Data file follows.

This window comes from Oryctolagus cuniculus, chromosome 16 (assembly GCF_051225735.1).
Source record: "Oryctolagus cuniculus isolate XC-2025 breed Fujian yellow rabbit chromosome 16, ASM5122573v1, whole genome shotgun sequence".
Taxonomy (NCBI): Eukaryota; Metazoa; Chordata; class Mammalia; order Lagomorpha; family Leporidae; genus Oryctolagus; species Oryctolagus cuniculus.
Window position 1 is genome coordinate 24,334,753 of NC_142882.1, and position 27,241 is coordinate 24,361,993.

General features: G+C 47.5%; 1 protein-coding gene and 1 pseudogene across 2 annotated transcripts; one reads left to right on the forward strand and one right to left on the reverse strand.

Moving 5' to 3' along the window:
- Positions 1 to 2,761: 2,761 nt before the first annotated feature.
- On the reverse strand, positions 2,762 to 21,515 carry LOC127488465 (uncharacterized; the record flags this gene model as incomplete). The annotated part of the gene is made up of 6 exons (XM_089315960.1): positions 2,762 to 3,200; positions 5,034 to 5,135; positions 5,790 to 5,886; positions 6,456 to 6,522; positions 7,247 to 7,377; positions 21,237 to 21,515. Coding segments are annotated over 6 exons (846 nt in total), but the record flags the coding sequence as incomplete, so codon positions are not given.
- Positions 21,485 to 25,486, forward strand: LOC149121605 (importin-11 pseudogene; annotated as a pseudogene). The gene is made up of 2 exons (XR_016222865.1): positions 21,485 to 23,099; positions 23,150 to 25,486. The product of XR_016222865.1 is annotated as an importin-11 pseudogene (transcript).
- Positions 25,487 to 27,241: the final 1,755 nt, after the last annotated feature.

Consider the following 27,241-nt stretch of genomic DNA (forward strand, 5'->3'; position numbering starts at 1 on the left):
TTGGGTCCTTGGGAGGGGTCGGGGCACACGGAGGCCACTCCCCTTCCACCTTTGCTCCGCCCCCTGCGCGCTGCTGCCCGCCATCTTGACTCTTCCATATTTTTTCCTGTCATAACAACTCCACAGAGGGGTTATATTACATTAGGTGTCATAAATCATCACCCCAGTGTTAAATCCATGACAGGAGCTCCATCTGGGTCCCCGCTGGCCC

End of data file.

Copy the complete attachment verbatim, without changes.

This window comes from Oryctolagus cuniculus, chromosome 16 (assembly GCF_051225735.1).
Source record: "Oryctolagus cuniculus isolate XC-2025 breed Fujian yellow rabbit chromosome 16, ASM5122573v1, whole genome shotgun sequence".
Taxonomy (NCBI): Eukaryota; Metazoa; Chordata; class Mammalia; order Lagomorpha; family Leporidae; genus Oryctolagus; species Oryctolagus cuniculus.
Window position 1 is genome coordinate 24,334,753 of NC_142882.1, and position 27,241 is coordinate 24,361,993.

General features: G+C 47.5%; 1 protein-coding gene and 1 pseudogene across 2 annotated transcripts; one reads left to right on the forward strand and one right to left on the reverse strand.

Moving 5' to 3' along the window:
- Positions 1 to 2,761: 2,761 nt before the first annotated feature.
- On the reverse strand, positions 2,762 to 21,515 carry LOC127488465 (uncharacterized; the record flags this gene model as incomplete). The annotated part of the gene is made up of 6 exons (XM_089315960.1): positions 2,762 to 3,200; positions 5,034 to 5,135; positions 5,790 to 5,886; positions 6,456 to 6,522; positions 7,247 to 7,377; positions 21,237 to 21,515. Coding segments are annotated over 6 exons (846 nt in total), but the record flags the coding sequence as incomplete, so codon positions are not given.
- Positions 21,485 to 25,486, forward strand: LOC149121605 (importin-11 pseudogene; annotated as a pseudogene). The gene is made up of 2 exons (XR_016222865.1): positions 21,485 to 23,099; positions 23,150 to 25,486. The product of XR_016222865.1 is annotated as an importin-11 pseudogene (transcript).
- Positions 25,487 to 27,241: the final 1,755 nt, after the last annotated feature.

Consider the following 27,241-nt stretch of genomic DNA (forward strand, 5'->3'; position numbering starts at 1 on the left):
TTGGGTCCTTGGGAGGGGTCGGGGCACACGGAGGCCACTCCCCTTCCACCTTTGCTCCGCCCCCTGCGCGCTGCTGCCCGCCATCTTGACTCTTCCATATTTTTTCCTGTCATAACAACTCCACAGAGGGGTTATATTACATTAGGTGTCATAAATCATCACCCCAGTGTTAAATCCATGACAGGAGCTCCATCTGGGTCCCCGCTGGCCC